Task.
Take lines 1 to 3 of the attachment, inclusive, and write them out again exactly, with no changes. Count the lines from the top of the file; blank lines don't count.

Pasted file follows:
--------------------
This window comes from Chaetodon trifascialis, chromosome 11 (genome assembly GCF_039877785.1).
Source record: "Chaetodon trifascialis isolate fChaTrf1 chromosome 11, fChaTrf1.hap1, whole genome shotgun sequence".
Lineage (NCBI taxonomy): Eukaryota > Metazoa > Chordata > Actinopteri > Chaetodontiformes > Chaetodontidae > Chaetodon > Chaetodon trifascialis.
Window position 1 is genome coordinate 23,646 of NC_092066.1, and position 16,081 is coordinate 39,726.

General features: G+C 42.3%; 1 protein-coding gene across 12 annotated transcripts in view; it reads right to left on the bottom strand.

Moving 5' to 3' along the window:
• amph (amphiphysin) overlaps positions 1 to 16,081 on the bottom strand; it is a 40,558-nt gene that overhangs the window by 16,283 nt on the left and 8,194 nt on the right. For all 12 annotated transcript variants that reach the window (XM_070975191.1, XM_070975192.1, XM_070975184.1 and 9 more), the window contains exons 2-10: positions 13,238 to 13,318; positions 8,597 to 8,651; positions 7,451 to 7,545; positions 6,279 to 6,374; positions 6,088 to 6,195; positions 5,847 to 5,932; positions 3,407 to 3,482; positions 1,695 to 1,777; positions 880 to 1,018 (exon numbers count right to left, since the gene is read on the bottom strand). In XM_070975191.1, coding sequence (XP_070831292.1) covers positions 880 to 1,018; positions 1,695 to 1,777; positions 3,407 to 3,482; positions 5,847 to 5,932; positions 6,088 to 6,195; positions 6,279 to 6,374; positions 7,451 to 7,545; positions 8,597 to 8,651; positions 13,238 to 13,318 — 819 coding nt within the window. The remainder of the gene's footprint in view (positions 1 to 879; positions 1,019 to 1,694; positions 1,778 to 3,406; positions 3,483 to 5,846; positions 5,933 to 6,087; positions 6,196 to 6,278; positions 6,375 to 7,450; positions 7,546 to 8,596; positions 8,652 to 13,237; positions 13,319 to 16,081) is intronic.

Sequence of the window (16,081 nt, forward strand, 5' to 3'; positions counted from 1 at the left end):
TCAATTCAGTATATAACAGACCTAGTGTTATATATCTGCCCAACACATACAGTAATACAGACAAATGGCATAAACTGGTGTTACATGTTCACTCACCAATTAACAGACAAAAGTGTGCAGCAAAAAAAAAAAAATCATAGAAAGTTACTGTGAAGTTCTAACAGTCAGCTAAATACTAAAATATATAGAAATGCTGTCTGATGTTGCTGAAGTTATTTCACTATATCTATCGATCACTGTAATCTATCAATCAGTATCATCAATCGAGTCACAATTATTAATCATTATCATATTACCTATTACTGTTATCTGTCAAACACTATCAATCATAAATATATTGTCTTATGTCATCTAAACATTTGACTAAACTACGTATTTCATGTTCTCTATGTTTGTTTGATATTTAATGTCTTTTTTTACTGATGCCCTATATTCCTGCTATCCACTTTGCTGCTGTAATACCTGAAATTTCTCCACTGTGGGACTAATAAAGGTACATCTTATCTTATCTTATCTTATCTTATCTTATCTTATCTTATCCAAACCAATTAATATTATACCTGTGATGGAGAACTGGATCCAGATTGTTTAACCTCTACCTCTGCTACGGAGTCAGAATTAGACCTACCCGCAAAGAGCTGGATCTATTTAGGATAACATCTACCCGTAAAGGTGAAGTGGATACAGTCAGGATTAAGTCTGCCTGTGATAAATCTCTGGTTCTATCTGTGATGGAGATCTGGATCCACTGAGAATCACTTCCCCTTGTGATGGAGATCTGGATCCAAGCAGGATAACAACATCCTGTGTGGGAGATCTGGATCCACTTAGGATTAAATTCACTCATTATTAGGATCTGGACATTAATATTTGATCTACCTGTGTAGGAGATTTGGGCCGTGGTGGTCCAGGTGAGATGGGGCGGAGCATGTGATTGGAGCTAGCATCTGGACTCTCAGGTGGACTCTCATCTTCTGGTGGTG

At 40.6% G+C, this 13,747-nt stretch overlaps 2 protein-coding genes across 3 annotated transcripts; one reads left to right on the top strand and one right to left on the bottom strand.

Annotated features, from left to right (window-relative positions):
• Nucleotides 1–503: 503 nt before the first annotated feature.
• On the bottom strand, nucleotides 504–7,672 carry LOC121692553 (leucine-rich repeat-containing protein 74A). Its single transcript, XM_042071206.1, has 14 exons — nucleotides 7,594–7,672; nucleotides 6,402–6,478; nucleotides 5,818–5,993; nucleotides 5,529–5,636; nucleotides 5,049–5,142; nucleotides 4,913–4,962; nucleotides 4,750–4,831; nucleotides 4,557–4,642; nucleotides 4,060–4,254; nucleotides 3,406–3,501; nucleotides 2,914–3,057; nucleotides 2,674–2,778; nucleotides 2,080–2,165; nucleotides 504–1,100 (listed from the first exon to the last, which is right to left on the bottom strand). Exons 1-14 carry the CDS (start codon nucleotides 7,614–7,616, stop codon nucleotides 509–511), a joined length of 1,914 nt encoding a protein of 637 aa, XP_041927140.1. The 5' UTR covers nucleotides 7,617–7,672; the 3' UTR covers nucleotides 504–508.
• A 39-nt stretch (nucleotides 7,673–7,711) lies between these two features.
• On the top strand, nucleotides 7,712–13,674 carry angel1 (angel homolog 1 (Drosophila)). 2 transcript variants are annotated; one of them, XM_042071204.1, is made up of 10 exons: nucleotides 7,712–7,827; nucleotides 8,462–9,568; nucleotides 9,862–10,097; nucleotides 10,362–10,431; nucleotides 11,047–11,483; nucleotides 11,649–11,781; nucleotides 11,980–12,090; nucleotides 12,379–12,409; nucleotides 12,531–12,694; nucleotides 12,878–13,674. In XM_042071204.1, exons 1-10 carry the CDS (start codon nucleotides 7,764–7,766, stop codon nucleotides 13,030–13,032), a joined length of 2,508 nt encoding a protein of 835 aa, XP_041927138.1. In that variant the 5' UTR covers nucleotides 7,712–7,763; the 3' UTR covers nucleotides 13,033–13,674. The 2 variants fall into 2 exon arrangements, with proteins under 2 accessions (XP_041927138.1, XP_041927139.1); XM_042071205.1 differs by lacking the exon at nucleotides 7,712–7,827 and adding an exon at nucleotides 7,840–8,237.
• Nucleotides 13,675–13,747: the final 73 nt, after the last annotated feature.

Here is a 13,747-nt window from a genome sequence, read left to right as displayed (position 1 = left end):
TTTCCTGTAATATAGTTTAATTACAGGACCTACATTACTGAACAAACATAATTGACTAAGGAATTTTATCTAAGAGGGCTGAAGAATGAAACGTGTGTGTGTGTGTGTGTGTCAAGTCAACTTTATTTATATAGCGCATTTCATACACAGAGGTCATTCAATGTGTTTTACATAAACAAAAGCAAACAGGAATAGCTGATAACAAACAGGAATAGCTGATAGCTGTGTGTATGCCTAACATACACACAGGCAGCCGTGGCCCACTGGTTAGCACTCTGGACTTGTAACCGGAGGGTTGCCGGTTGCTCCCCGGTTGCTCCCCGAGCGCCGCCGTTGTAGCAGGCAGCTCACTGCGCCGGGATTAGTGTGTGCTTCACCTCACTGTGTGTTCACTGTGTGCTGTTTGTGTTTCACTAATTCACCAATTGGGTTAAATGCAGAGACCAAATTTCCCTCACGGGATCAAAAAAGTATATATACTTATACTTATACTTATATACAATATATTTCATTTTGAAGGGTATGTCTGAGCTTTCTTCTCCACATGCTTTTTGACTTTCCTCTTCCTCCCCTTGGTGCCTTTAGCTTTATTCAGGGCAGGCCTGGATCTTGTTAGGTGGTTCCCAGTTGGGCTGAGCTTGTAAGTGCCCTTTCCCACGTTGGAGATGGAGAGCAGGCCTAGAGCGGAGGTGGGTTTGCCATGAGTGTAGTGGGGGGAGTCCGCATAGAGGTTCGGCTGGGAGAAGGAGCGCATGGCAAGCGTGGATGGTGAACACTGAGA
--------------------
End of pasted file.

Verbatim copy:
This window comes from Chaetodon trifascialis, chromosome 11 (genome assembly GCF_039877785.1).
Source record: "Chaetodon trifascialis isolate fChaTrf1 chromosome 11, fChaTrf1.hap1, whole genome shotgun sequence".
Lineage (NCBI taxonomy): Eukaryota > Metazoa > Chordata > Actinopteri > Chaetodontiformes > Chaetodontidae > Chaetodon > Chaetodon trifascialis.